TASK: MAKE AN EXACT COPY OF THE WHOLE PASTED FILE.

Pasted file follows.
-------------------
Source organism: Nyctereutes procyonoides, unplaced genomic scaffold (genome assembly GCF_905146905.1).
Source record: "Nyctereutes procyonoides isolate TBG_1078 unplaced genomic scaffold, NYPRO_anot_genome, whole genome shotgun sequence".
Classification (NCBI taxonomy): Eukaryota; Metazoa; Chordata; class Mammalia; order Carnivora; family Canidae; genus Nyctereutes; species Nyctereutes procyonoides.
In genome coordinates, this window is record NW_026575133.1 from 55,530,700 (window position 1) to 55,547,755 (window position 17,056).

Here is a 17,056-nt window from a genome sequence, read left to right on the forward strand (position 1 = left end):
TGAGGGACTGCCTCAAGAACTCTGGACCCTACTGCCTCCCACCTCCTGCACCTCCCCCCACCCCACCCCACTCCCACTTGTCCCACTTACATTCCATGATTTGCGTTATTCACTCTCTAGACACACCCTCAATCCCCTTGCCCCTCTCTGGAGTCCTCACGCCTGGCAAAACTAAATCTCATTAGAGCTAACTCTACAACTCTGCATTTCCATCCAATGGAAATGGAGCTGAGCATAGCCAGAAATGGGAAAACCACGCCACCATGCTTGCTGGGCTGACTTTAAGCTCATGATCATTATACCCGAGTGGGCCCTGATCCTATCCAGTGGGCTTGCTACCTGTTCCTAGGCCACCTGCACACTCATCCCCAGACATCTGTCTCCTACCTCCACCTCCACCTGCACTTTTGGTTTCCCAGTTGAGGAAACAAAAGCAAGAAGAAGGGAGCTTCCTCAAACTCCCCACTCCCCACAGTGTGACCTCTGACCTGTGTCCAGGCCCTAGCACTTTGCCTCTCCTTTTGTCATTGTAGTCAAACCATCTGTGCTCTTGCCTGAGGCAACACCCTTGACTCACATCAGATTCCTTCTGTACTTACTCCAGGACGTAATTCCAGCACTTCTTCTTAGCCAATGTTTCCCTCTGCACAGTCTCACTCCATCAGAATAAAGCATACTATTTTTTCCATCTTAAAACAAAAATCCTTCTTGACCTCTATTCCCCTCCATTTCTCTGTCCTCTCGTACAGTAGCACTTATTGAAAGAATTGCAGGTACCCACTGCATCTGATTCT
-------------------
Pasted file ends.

Source organism: Nyctereutes procyonoides, unplaced genomic scaffold (genome assembly GCF_905146905.1).
Source record: "Nyctereutes procyonoides isolate TBG_1078 unplaced genomic scaffold, NYPRO_anot_genome, whole genome shotgun sequence".
Classification (NCBI taxonomy): Eukaryota; Metazoa; Chordata; class Mammalia; order Carnivora; family Canidae; genus Nyctereutes; species Nyctereutes procyonoides.
In genome coordinates, this window is record NW_026575133.1 from 55,530,700 (window position 1) to 55,547,755 (window position 17,056).

Here is a 17,056-nt window from a genome sequence, read left to right on the forward strand (position 1 = left end):
TGAGGGACTGCCTCAAGAACTCTGGACCCTACTGCCTCCCACCTCCTGCACCTCCCCCCACCCCACCCCACTCCCACTTGTCCCACTTACATTCCATGATTTGCGTTATTCACTCTCTAGACACACCCTCAATCCCCTTGCCCCTCTCTGGAGTCCTCACGCCTGGCAAAACTAAATCTCATTAGAGCTAACTCTACAACTCTGCATTTCCATCCAATGGAAATGGAGCTGAGCATAGCCAGAAATGGGAAAACCACGCCACCATGCTTGCTGGGCTGACTTTAAGCTCATGATCATTATACCCGAGTGGGCCCTGATCCTATCCAGTGGGCTTGCTACCTGTTCCTAGGCCACCTGCACACTCATCCCCAGACATCTGTCTCCTACCTCCACCTCCACCTGCACTTTTGGTTTCCCAGTTGAGGAAACAAAAGCAAGAAGAAGGGAGCTTCCTCAAACTCCCCACTCCCCACAGTGTGACCTCTGACCTGTGTCCAGGCCCTAGCACTTTGCCTCTCCTTTTGTCATTGTAGTCAAACCATCTGTGCTCTTGCCTGAGGCAACACCCTTGACTCACATCAGATTCCTTCTGTACTTACTCCAGGACGTAATTCCAGCACTTCTTCTTAGCCAATGTTTCCCTCTGCACAGTCTCACTCCATCAGAATAAAGCATACTATTTTTTCCATCTTAAAACAAAAATCCTTCTTGACCTCTATTCCCCTCCATTTCTCTGTCCTCTCGTACAGTAGCACTTATTGAAAGAATTGCAGGTACCCACTGCATCTGATTCT